By
with contributions from Martino Carrera
 on February 21, 2018
J.J. Martin, founder of La Double J

From iconic monuments and streets to legendary hangout spots, designers share with WWD their favorite things to see and do and where to go in Milan.

Antonio Marras

Antonio Marras  Courtesy Photo.

“The Duomo cathedral and Alain and Jeanne in ‘Rocco and His Brothers.’ The Duomo is the iconic symbol of Milan for everybody, but most of all for us coming from the suburb. Pictures of parents during their honeymoon in the Duomo square with pigeons are present in most Italian homes. The magnificence of the Duomo meets the Ghisolfa Bridge area, a former run-down suburb where all the emigrants from Southern Italy landed, the set of Luchino Visconti’s movie adapted from Testori’s novel. An unforgettable movie, set in a sad, gloomy and heartrending Milan.” — Antonio Marras

Veronica Etro

Veronica Etro  Courtesy Photo

“I chose the Triennale since it is a cultural institution, which pays a lot of attention to kids and educational-laden activities for them. I also love its restaurant and the beautiful terrace overlooking the park” — Veronica Etro, creative director, Etro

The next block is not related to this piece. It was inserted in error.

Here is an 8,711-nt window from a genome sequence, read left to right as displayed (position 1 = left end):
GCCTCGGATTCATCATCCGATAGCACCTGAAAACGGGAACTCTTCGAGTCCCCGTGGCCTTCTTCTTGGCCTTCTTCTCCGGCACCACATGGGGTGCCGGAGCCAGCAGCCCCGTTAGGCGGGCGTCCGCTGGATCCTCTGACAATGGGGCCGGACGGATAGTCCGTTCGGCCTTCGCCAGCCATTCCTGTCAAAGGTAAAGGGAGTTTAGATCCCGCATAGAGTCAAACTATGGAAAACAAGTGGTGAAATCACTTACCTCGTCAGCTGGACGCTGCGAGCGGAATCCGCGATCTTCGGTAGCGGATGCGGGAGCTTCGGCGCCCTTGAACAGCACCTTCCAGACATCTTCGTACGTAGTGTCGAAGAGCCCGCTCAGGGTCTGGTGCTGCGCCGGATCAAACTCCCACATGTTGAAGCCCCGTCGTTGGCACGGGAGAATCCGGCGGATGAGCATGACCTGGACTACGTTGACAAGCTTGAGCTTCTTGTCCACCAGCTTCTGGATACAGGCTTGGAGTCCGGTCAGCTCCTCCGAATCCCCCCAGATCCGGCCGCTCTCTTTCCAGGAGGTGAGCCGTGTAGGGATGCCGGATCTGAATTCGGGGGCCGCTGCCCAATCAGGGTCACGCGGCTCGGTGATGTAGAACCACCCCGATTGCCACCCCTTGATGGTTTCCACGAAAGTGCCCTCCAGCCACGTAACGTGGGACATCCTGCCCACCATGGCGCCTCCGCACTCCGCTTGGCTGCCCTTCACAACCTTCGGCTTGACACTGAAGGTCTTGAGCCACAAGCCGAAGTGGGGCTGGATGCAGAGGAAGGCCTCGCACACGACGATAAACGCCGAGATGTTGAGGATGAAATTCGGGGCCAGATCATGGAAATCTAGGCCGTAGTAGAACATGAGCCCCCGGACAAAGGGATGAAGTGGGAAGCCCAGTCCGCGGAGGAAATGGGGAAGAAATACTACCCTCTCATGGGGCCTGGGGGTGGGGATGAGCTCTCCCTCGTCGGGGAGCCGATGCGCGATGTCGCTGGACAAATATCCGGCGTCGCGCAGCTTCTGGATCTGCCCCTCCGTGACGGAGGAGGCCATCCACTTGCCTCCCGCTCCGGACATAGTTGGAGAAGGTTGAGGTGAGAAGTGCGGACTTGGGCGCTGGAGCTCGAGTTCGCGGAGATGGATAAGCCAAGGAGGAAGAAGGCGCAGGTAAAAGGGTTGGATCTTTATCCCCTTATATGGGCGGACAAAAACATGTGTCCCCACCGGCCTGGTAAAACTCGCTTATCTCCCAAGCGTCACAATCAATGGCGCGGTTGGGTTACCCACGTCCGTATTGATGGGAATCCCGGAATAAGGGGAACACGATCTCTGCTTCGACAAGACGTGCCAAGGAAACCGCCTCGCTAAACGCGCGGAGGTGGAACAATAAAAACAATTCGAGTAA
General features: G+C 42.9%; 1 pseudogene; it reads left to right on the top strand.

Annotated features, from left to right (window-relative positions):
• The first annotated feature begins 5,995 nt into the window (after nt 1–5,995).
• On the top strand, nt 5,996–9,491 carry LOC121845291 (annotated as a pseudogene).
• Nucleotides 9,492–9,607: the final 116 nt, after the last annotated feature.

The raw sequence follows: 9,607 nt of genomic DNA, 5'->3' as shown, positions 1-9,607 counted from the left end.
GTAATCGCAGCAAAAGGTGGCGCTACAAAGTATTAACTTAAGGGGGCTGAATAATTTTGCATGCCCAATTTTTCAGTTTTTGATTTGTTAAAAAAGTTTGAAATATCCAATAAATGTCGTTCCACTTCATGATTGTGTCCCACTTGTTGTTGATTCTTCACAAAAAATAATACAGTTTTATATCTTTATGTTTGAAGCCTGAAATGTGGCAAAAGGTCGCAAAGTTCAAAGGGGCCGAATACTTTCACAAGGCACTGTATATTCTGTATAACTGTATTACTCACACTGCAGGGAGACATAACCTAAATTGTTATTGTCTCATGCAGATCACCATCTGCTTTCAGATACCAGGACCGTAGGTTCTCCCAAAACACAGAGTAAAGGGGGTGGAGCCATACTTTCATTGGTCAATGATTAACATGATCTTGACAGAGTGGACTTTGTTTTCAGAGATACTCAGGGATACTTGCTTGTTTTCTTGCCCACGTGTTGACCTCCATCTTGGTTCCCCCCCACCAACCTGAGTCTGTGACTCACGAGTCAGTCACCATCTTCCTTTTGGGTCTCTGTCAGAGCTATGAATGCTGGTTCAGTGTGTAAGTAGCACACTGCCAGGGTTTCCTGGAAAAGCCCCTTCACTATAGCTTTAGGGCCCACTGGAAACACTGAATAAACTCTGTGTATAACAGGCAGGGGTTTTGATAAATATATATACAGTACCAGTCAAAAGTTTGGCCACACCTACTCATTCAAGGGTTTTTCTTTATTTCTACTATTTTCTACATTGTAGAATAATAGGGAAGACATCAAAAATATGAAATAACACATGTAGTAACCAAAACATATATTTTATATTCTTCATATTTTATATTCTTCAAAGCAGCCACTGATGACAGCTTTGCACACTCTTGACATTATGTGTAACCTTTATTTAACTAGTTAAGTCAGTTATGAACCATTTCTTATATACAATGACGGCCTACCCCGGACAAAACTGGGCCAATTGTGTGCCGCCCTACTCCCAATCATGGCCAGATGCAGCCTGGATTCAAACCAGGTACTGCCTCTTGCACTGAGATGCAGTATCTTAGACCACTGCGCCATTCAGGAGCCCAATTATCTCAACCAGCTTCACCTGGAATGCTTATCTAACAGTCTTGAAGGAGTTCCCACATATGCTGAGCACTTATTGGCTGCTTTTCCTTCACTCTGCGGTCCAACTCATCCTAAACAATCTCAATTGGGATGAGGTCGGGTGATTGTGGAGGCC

Antonio Berardi

Antonio Berardi  Courtesy Photo.

“The thing about Milan is, the higher you look, the more beautiful it becomes. My Milan is best experienced with my bull-terrier Bruno, an aperitivo in hand, and La Madonnina in sight!” — Antonio Berardi

Alberta Ferretti

Alberta Ferretti  Courtesy Photo.

“I live in a town by the sea and for me Milan represents essentially my job, my fashion business. At the beginning of the Nineties when I bought the aristocratic Palazzo at 48, Via Donizetti, which still houses my headquarters, artist Kris Ruhs realized for me this drawing of its facade. His trait, so unique, graphic and romantic at the same time, symbolizes Milan for me.” — Alberta Ferretti

MSGM creative director Massimo Giorgetti

MSGM creative director Massimo Giorgetti  Courtesy Photo.

“Milano. Da bere.” — Massimo Giorgetti, creative director, MSGM

Blumarine

Blumarine  Courtesy Photo.

“The Golden Triangle represents my second home when I’m in Milan: in those places I work, I have the chance to meet friends and journalists during social occasions and I draw inspiration for my collections. I love looking at every detail, from boutiques’ displays to the architectural decorations and the wonderful gardens inside the buildings, which unveil magnificent green oases, when a door or a gate opens. It’s a city in the city that during the most important fashion and design events shows itself to the people coming from all over the world, in its most elegant and distinctive yet never formal way, always managing to engage, amaze and embrace.” — Anna Molinari, creative director, Blumarine